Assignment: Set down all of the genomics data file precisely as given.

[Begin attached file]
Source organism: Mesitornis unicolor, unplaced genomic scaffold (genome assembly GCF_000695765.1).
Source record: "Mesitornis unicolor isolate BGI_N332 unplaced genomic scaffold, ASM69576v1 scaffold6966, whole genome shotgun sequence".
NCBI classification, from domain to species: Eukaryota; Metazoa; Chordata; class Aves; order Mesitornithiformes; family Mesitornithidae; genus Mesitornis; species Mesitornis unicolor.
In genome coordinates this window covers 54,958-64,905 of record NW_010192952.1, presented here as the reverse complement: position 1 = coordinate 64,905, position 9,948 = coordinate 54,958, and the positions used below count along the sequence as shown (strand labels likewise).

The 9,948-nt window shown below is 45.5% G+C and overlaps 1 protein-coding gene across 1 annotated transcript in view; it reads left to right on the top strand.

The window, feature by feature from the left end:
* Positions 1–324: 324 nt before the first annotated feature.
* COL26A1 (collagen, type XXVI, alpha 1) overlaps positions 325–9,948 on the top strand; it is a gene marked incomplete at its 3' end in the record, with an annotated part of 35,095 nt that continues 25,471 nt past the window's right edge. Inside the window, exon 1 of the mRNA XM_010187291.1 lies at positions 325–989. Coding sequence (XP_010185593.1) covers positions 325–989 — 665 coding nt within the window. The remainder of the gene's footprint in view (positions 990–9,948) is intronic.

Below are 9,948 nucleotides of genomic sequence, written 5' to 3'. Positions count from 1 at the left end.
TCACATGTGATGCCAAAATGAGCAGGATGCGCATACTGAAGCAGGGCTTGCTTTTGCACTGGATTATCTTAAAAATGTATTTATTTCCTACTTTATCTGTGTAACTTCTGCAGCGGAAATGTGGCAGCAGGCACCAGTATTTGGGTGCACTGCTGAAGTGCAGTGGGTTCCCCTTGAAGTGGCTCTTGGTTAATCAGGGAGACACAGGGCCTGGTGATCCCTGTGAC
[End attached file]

Source organism: Mesitornis unicolor, unplaced genomic scaffold (genome assembly GCF_000695765.1).
Source record: "Mesitornis unicolor isolate BGI_N332 unplaced genomic scaffold, ASM69576v1 scaffold6966, whole genome shotgun sequence".
NCBI classification, from domain to species: Eukaryota; Metazoa; Chordata; class Aves; order Mesitornithiformes; family Mesitornithidae; genus Mesitornis; species Mesitornis unicolor.
In genome coordinates this window covers 54,958-64,905 of record NW_010192952.1, presented here as the reverse complement: position 1 = coordinate 64,905, position 9,948 = coordinate 54,958, and the positions used below count along the sequence as shown (strand labels likewise).

The 9,948-nt window shown below is 45.5% G+C and overlaps 1 protein-coding gene across 1 annotated transcript in view; it reads left to right on the top strand.

The window, feature by feature from the left end:
* Positions 1–324: 324 nt before the first annotated feature.
* COL26A1 (collagen, type XXVI, alpha 1) overlaps positions 325–9,948 on the top strand; it is a gene marked incomplete at its 3' end in the record, with an annotated part of 35,095 nt that continues 25,471 nt past the window's right edge. Inside the window, exon 1 of the mRNA XM_010187291.1 lies at positions 325–989. Coding sequence (XP_010185593.1) covers positions 325–989 — 665 coding nt within the window. The remainder of the gene's footprint in view (positions 990–9,948) is intronic.

Below are 9,948 nucleotides of genomic sequence, written 5' to 3'. Positions count from 1 at the left end.
TCACATGTGATGCCAAAATGAGCAGGATGCGCATACTGAAGCAGGGCTTGCTTTTGCACTGGATTATCTTAAAAATGTATTTATTTCCTACTTTATCTGTGTAACTTCTGCAGCGGAAATGTGGCAGCAGGCACCAGTATTTGGGTGCACTGCTGAAGTGCAGTGGGTTCCCCTTGAAGTGGCTCTTGGTTAATCAGGGAGACACAGGGCCTGGTGATCCCTGTGAC